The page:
Saw “Van Helsing”. Certainly not a good film, but not what I’d leap in to call a bad film, either. It was a refreshing brain-scrub, anyway, and fun to watch and laugh at. Like just about every modern rehash, though, it can’t decide how far over the top it should go (started off good, meaning “way, way over”, then slipped) or how tongue-in-cheek it should be. Ah well. Rotten Tomatoes lists it as pretty rotten, but if you look at the reviews, about half of the critics complaining about it are the ones who’ve clearly never read a comic book published after 1973, and disapprove of the way the movie messes with Canon. The sorts of people who’d be utterly bewildered by an Elseworlds story. Suck it up, goobers. I *did* have a little trouble with David Wenham as Friar Carl, though, as my brain kept sticking up a hand to ask why Faramir was suddenly the Stock Comic Relief. But then, you really need to club your brain unconscious to ride these kinds of movies anyway.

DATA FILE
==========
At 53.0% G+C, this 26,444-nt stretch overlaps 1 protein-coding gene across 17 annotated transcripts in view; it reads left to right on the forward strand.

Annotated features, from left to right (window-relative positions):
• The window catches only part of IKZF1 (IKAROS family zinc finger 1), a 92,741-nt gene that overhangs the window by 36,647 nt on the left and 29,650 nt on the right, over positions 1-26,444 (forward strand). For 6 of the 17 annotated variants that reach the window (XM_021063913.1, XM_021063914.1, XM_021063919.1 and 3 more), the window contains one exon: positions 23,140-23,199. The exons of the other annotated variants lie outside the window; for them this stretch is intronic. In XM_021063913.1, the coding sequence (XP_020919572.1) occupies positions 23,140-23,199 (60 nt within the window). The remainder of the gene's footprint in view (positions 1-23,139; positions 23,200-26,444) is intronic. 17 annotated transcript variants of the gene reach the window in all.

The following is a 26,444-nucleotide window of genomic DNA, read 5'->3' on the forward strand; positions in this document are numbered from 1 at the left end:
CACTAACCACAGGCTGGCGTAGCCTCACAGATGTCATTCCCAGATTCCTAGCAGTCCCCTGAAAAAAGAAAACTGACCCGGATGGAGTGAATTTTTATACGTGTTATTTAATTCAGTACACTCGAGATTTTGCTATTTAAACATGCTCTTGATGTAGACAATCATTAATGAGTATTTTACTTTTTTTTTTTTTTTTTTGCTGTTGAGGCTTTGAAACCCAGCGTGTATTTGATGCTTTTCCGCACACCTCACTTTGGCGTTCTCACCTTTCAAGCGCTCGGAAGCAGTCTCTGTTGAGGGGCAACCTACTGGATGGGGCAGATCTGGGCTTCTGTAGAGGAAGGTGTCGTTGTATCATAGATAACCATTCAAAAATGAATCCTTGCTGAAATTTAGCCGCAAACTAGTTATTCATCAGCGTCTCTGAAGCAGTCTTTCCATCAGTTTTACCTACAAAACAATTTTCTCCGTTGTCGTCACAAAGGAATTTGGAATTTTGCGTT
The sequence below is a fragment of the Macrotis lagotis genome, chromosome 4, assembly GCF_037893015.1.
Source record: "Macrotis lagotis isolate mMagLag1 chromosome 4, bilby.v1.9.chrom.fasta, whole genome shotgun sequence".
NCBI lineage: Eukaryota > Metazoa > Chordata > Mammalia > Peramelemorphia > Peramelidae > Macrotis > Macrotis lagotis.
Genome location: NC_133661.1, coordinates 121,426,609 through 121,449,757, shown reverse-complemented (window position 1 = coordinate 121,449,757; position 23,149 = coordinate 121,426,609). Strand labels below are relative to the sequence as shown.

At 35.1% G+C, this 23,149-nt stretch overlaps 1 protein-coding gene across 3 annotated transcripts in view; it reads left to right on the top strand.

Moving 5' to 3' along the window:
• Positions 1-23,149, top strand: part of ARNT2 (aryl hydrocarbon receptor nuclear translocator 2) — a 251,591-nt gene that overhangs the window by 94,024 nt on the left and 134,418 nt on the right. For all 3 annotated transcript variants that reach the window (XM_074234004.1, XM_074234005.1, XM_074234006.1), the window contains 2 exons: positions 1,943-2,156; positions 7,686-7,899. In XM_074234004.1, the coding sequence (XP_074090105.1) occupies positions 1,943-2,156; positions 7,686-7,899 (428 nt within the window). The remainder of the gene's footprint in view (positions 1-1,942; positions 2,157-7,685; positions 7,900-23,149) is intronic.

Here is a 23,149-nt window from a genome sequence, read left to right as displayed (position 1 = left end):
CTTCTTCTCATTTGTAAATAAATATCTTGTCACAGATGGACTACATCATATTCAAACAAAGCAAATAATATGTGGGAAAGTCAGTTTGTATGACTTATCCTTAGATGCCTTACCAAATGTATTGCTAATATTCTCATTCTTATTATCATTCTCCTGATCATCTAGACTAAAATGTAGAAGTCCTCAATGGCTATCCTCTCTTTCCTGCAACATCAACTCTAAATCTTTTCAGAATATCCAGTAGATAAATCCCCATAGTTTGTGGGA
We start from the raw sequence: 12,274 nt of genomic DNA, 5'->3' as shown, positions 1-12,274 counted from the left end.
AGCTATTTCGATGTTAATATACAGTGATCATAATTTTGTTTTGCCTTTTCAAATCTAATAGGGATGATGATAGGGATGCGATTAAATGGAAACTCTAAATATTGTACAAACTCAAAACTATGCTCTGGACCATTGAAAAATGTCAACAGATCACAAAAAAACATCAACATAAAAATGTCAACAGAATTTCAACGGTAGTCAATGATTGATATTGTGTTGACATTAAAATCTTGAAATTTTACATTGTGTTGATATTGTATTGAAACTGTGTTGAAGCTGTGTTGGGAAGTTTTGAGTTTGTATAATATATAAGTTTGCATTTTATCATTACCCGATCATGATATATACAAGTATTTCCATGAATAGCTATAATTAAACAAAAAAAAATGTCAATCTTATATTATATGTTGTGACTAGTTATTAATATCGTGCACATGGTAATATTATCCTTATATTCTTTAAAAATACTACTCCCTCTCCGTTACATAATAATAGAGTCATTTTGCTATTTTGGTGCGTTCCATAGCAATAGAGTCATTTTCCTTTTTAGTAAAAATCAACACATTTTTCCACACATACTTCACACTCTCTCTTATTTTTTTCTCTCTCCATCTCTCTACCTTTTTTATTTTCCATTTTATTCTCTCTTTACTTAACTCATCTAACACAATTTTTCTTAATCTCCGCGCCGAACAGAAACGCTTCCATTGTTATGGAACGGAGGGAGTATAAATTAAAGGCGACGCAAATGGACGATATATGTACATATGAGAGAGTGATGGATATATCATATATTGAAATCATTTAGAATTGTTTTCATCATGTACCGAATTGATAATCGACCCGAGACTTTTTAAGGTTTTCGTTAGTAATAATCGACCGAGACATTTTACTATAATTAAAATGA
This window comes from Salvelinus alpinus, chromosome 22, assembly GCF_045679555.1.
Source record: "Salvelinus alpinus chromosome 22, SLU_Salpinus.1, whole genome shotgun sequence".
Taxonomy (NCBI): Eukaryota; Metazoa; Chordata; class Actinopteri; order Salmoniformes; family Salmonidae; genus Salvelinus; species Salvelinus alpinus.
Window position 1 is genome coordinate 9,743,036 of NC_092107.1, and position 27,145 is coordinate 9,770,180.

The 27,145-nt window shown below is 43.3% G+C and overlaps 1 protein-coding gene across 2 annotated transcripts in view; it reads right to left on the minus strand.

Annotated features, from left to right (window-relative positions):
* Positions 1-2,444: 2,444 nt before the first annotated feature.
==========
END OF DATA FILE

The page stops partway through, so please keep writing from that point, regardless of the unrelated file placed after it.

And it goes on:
In other news, the All-Blacks pasted England (who won the World Cup last year, some may reluctantly recall) Saturday night, and the whole country is rolling in the Smug. Bets are on whether they’ll get all sloppy and complacent now.

Go Black!

South Island Holiday

So, this last week has been full of activity, so full we did not have time to update the blog! Here is a short synopsis.

Thursday May 27- Tam’s mom and her husband Joel arrived after 24 hours of transit from Atlanta. We took them around the farm, introduced them to the ponies and ‘paca. Then Tam got to open a bunch more birthday presents. Later that evening we introduced them to Hell Pizza.

Friday May 28- We drove up to the Lindale Farm center in Paraparaumu by means of the very picturesque (and windy and cliff-filled) Paekakariki Hill Road. Fun was had shopping and feeding the various critters, including hordes of greedy chooks and ducks.